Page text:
Thimbleweed Park, a point-and-click adventure by famed ex-LucasArts duo Ron Gilbert and Gary Winnick, rides a thin line between nostalgia and reinvention, balancing its remembrances for the time-honored genre with a sliver of modern sensibilities. It’s a picturesque window into the past that’s more than it appears to be. But at the same time, its adherence to the genre’s long-held tenets is a firm reminder why adventure games alienated even their most diehard fans in the late ’90s. Despite this, Thimbleweed Park is a journey well worth taking for experienced adventure game fans eager to solve its myriad puzzles and uncover its secrets.
The story begins with a murder in the small town of Thimbleweed Park, and two FBI detectives, Antonio Reyes and Angela Ray, are tasked with investigating the killing. The trail to the culprit leads them down a path of intrigue that has them unearthing dark secrets concerning the town’s history and inhabitants.
Thimbleweed Park’s premise screams Twin Peaks, though its quirky tone and hammy dialogue drive it more towards supernatural comedy than surreal, psychological thriller. It constantly breaks the fourth wall by reminding players of its pixelated art style and its idiosyncrasies as a point-and-click adventure–there’s even a character whose primary motivation is to get a job making text adventures for a company analogous to LucasArts. These stylistic and charming touches enrich the narrative, giving the storytelling an air of lighthearted self-awareness that rides through up until its cataclysmic conclusion.
Further complementing the narrative is an eccentric cast of characters who, at each twist and turn, contribute a wealth of witty remarks and general ridiculousness to the proceedings. For instance, the town’s sheriff attaches the phrase “a-reno” at the end of a random word in his sentences. The town’s coroner shares this habit but affixes “a-hoo” to the ends of phrases instead. It’s made obvious in the beginning that these two characters are in fact the same person, yet everyone in town seems to believe they’re separate individuals purely based on the fact that they each use different end phrases. Gags like this are plentiful and exist in nearly everyone you meet. It’s a driving force for every encounter, as you often look forward to seeing what peculiarity you’re going to find next.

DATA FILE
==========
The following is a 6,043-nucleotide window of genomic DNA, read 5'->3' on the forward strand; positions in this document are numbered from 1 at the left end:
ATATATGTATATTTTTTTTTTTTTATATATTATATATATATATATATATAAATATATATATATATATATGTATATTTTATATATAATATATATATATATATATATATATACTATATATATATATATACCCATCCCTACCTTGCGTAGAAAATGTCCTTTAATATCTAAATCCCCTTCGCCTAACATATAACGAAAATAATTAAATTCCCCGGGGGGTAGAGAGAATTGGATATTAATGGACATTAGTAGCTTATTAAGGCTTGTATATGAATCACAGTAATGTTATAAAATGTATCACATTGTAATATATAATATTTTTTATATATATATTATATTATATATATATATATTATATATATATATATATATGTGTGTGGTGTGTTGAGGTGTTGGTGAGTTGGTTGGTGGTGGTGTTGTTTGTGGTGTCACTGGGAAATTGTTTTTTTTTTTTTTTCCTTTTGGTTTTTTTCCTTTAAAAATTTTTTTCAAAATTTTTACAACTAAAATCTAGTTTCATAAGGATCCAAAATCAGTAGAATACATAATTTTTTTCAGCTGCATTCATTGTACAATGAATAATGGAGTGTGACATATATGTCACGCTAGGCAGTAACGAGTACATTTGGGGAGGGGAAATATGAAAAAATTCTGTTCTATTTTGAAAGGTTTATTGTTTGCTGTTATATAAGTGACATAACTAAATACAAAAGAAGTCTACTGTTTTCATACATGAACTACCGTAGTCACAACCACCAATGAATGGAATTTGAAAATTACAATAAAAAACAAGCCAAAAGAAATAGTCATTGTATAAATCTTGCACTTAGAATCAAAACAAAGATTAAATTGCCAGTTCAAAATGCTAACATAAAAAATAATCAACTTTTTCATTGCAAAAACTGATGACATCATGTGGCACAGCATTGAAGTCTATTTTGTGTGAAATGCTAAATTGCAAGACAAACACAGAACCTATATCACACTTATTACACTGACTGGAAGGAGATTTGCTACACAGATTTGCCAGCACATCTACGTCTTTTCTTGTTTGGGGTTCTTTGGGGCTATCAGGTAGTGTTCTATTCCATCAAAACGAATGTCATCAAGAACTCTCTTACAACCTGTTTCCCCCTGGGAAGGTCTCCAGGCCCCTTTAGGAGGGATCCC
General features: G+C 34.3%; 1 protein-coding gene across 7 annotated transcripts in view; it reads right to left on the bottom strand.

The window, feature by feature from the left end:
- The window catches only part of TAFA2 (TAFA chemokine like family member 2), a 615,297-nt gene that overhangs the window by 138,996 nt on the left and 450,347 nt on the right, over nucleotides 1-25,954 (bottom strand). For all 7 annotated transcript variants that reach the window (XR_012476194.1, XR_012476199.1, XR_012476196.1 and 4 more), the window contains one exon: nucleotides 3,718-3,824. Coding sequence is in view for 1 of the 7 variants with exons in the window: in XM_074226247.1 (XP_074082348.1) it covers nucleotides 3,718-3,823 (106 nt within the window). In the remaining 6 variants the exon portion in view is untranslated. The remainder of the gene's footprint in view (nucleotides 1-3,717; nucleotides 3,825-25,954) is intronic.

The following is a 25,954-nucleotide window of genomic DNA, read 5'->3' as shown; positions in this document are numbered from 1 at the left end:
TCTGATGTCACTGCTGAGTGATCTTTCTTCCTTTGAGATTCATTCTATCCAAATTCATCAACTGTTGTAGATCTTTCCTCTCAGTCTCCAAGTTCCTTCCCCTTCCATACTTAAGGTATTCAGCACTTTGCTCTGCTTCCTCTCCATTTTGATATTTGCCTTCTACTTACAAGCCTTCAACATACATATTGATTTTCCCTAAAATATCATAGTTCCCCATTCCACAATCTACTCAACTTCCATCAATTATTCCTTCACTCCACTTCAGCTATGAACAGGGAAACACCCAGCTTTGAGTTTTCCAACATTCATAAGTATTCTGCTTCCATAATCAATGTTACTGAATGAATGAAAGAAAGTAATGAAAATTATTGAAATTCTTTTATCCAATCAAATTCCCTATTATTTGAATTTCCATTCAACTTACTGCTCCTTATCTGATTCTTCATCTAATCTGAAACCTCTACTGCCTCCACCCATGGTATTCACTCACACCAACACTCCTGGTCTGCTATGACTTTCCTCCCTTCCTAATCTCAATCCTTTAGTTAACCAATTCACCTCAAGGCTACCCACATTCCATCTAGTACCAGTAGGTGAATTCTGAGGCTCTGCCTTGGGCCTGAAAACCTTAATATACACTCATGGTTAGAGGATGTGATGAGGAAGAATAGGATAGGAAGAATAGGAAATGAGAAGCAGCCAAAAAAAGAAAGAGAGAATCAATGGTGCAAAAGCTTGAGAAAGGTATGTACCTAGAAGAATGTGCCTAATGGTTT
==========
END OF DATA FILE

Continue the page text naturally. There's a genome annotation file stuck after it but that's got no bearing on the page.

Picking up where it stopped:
Thimbleweed Park is less restricted than its linear contemporaries and predecessors, as it contains a fair number of puzzles and locations you can freely discover and tackle in any order you please. You start as Reyes and Ray, and can switch between them at will. But as you advance, you eventually control five characters, each with their own unique motivations and puzzles to solve. If you run into a bind with one protagonist, you’re free to switch to another to try to make progress elsewhere. The high number of playable characters offers a welcome diversity to the experience that remedies the slog of figuring out what to do next.
Thankfully, the puzzles accommodate a wide range of logic and observation skill levels, rarely requiring too much stretching of the imagination to solve. While some are as simple as combining an object with another in your inventory, others are far more intricate. One sequence has you trying to lure a character out of their office so you can steal an item. But in order to do so, you need to have another character use a device elsewhere to convince them to check out a “situation” brewing across town. Despite how infrequently puzzles break away from the usual dilemmas you’d expect to see in a game of this nature, they still maintain a decent level of challenge and complexity without becoming too obtuse.